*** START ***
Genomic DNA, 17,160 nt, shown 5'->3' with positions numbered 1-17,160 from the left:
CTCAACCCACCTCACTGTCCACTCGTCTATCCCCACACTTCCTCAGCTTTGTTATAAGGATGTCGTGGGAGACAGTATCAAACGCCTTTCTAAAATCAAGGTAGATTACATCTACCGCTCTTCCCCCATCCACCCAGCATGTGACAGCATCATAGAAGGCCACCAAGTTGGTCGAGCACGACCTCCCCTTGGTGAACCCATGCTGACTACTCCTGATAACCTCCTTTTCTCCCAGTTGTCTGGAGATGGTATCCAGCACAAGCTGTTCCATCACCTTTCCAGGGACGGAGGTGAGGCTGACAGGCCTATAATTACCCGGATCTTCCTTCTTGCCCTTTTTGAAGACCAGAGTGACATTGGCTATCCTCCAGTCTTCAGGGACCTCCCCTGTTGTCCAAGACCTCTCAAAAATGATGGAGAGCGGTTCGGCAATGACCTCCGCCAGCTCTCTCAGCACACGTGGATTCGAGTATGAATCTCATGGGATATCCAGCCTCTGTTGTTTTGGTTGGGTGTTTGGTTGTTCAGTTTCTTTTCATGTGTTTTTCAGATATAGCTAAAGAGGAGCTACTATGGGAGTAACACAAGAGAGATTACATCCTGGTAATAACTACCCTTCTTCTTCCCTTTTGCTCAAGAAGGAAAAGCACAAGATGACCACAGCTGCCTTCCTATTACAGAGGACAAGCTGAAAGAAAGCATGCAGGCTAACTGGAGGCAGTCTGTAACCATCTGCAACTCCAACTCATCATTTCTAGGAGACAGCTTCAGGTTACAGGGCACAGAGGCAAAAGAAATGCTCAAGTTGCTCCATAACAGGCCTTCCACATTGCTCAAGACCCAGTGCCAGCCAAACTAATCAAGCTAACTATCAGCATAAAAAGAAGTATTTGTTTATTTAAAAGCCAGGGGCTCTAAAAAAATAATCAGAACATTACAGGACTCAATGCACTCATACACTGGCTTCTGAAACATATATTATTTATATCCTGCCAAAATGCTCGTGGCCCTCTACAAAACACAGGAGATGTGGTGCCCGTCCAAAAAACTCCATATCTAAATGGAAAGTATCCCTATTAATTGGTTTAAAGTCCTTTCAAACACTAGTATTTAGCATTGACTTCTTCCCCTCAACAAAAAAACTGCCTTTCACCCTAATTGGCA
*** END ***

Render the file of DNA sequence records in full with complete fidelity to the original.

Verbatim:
Genomic DNA, 17,160 nt, shown 5'->3' with positions numbered 1-17,160 from the left:
CTCAACCCACCTCACTGTCCACTCGTCTATCCCCACACTTCCTCAGCTTTGTTATAAGGATGTCGTGGGAGACAGTATCAAACGCCTTTCTAAAATCAAGGTAGATTACATCTACCGCTCTTCCCCCATCCACCCAGCATGTGACAGCATCATAGAAGGCCACCAAGTTGGTCGAGCACGACCTCCCCTTGGTGAACCCATGCTGACTACTCCTGATAACCTCCTTTTCTCCCAGTTGTCTGGAGATGGTATCCAGCACAAGCTGTTCCATCACCTTTCCAGGGACGGAGGTGAGGCTGACAGGCCTATAATTACCCGGATCTTCCTTCTTGCCCTTTTTGAAGACCAGAGTGACATTGGCTATCCTCCAGTCTTCAGGGACCTCCCCTGTTGTCCAAGACCTCTCAAAAATGATGGAGAGCGGTTCGGCAATGACCTCCGCCAGCTCTCTCAGCACACGTGGATTCGAGTATGAATCTCATGGGATATCCAGCCTCTGTTGTTTTGGTTGGGTGTTTGGTTGTTCAGTTTCTTTTCATGTGTTTTTCAGATATAGCTAAAGAGGAGCTACTATGGGAGTAACACAAGAGAGATTACATCCTGGTAATAACTACCCTTCTTCTTCCCTTTTGCTCAAGAAGGAAAAGCACAAGATGACCACAGCTGCCTTCCTATTACAGAGGACAAGCTGAAAGAAAGCATGCAGGCTAACTGGAGGCAGTCTGTAACCATCTGCAACTCCAACTCATCATTTCTAGGAGACAGCTTCAGGTTACAGGGCACAGAGGCAAAAGAAATGCTCAAGTTGCTCCATAACAGGCCTTCCACATTGCTCAAGACCCAGTGCCAGCCAAACTAATCAAGCTAACTATCAGCATAAAAAGAAGTATTTGTTTATTTAAAAGCCAGGGGCTCTAAAAAAATAATCAGAACATTACAGGACTCAATGCACTCATACACTGGCTTCTGAAACATATATTATTTATATCCTGCCAAAATGCTCGTGGCCCTCTACAAAACACAGGAGATGTGGTGCCCGTCCAAAAAACTCCATATCTAAATGGAAAGTATCCCTATTAATTGGTTTAAAGTCCTTTCAAACACTAGTATTTAGCATTGACTTCTTCCCCTCAACAAAAAAACTGCCTTTCACCCTAATTGGCA